My day job centers around safety. Taking a step back and glancing into that always makes me chuckle a little internally. Before I became a professional, safety was never a priority for me; in fact if you ask those that watched me grow up, safe would not be a descriptor they would use. To this end, caution does not come naturally to me, and so I have learned to trust my gut.
Whenever I provide seminars for organizations about violence prevention, the question without fail always arises, "how do you know?" That question really taps the heart of risk management, how do we know when someone or something is unsafe? And the answer, unfortunately, is we never know. Allow me to say it again because I often have to repeat myself. We never ever know when someone or something is unsafe. It is always an assumption, a guess, a perception. A dangerous situation does not come with a handbook. And without direction our gut must come into play.
Mentioning our gut reaction, I am really talking about intuition. We use them interchangeably because sometimes people say they feel their intuition in their stomach, but many of my clients feel their intuition in their hearts. Still others find intuition in their thoughts. To intuit something is to know it without data, to believe it without proof, to be certain without measurable or concrete evidence. This ability, I suspect, comes from many thousands of years ago when it was in our best interest as primitive people, to have, if you will, a 6th sense.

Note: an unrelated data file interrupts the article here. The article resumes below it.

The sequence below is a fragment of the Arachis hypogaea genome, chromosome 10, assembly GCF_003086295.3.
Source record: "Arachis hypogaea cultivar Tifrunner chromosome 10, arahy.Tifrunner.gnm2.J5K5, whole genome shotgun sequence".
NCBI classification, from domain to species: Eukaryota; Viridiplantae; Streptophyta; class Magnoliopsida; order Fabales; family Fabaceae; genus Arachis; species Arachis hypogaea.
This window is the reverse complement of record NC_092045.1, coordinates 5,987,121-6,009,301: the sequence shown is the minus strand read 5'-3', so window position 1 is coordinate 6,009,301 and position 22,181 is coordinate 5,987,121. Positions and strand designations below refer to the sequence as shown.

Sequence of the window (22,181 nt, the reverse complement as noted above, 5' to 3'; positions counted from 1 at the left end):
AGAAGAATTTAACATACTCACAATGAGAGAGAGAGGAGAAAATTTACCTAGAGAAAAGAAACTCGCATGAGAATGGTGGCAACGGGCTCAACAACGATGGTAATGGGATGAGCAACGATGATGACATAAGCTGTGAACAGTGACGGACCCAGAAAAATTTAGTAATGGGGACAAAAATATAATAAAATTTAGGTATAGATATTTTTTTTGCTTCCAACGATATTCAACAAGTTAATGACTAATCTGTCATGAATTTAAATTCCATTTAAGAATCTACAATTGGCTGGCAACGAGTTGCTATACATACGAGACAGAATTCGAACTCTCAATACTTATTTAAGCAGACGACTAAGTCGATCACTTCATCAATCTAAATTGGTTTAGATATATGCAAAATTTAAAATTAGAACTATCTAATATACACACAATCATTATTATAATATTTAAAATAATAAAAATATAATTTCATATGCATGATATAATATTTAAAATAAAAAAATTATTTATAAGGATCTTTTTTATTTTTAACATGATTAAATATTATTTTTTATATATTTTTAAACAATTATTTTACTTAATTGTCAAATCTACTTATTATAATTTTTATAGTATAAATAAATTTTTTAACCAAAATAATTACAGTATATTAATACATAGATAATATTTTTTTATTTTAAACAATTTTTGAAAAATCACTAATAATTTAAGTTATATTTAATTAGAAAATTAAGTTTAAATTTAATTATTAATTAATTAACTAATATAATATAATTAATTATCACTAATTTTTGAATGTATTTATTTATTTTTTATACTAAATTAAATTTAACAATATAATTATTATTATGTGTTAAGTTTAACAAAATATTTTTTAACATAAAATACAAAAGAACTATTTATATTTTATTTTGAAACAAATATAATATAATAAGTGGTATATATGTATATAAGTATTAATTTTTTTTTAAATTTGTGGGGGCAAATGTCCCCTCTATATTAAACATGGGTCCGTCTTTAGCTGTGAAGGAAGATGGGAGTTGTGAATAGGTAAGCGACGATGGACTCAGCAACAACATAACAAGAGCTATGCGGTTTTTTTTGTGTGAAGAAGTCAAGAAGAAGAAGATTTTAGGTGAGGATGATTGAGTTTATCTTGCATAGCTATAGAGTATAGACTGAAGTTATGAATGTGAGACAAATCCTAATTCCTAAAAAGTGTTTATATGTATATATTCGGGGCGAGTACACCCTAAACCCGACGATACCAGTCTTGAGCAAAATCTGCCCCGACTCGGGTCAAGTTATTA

Why is our gut's communication so important? Why must we listen to our intuition? Through listening, acknowledging, and responding to our body's messages we can develop a trusting and committed relationship with ourselves. Each time we don't listen to our gut, there is an impact. After years and years of quashing and subduing messages from within, our intuition begins to speak so softly that we can not longer hear. This is problematic and unhealthy on a moment to moment basis, but becomes unsafe when we must listen to our gut begging us to leave a situation but we no longer are able to hear.
Listening to our gut is not always easy. There are times when responding to our intuition requires us to face challenges, make difficult decisions, separate from those we are attached to. But after my personal learning to put safety first, training others to prevent violence, and surrounding myself professionally with risk, I know that intuition is not only an amazingly effective tool, it is also a spectacular miracle. Those who have a constant, open and honest, communication with their intuition are the healthiest and safest individuals I know.